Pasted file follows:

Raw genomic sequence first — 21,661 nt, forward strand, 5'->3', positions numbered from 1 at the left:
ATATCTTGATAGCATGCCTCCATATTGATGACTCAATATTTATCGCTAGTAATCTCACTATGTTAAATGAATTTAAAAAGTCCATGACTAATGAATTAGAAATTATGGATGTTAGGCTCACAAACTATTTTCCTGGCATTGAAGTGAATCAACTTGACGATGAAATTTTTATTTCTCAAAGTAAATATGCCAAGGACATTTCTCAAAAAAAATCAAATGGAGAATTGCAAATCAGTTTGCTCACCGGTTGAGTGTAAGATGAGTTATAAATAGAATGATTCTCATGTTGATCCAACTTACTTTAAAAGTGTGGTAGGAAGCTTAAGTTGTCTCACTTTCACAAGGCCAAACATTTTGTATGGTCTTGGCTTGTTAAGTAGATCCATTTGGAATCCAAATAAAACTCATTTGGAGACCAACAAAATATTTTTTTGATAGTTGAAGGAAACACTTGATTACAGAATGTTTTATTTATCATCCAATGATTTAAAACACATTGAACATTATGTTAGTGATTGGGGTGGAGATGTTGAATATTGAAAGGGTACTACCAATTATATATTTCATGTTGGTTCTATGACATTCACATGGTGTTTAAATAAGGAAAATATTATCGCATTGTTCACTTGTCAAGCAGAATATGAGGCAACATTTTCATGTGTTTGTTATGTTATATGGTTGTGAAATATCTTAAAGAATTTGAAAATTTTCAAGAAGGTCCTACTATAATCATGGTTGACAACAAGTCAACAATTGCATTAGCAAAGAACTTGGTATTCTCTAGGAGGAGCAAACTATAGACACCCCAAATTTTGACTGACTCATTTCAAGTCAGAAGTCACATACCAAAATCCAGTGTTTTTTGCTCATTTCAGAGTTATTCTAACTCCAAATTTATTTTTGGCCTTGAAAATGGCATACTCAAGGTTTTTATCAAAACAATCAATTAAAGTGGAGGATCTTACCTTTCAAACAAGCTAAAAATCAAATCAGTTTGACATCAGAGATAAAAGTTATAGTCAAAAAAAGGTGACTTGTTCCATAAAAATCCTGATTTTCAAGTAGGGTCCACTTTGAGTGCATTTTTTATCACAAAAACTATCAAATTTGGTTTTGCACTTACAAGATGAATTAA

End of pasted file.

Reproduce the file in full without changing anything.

Raw genomic sequence first — 21,661 nt, forward strand, 5'->3', positions numbered from 1 at the left:
ATATCTTGATAGCATGCCTCCATATTGATGACTCAATATTTATCGCTAGTAATCTCACTATGTTAAATGAATTTAAAAAGTCCATGACTAATGAATTAGAAATTATGGATGTTAGGCTCACAAACTATTTTCCTGGCATTGAAGTGAATCAACTTGACGATGAAATTTTTATTTCTCAAAGTAAATATGCCAAGGACATTTCTCAAAAAAAATCAAATGGAGAATTGCAAATCAGTTTGCTCACCGGTTGAGTGTAAGATGAGTTATAAATAGAATGATTCTCATGTTGATCCAACTTACTTTAAAAGTGTGGTAGGAAGCTTAAGTTGTCTCACTTTCACAAGGCCAAACATTTTGTATGGTCTTGGCTTGTTAAGTAGATCCATTTGGAATCCAAATAAAACTCATTTGGAGACCAACAAAATATTTTTTTGATAGTTGAAGGAAACACTTGATTACAGAATGTTTTATTTATCATCCAATGATTTAAAACACATTGAACATTATGTTAGTGATTGGGGTGGAGATGTTGAATATTGAAAGGGTACTACCAATTATATATTTCATGTTGGTTCTATGACATTCACATGGTGTTTAAATAAGGAAAATATTATCGCATTGTTCACTTGTCAAGCAGAATATGAGGCAACATTTTCATGTGTTTGTTATGTTATATGGTTGTGAAATATCTTAAAGAATTTGAAAATTTTCAAGAAGGTCCTACTATAATCATGGTTGACAACAAGTCAACAATTGCATTAGCAAAGAACTTGGTATTCTCTAGGAGGAGCAAACTATAGACACCCCAAATTTTGACTGACTCATTTCAAGTCAGAAGTCACATACCAAAATCCAGTGTTTTTTGCTCATTTCAGAGTTATTCTAACTCCAAATTTATTTTTGGCCTTGAAAATGGCATACTCAAGGTTTTTATCAAAACAATCAATTAAAGTGGAGGATCTTACCTTTCAAACAAGCTAAAAATCAAATCAGTTTGACATCAGAGATAAAAGTTATAGTCAAAAAAAGGTGACTTGTTCCATAAAAATCCTGATTTTCAAGTAGGGTCCACTTTGAGTGCATTTTTTATCACAAAAACTATCAAATTTGGTTTTGCACTTACAAGATGAATTAA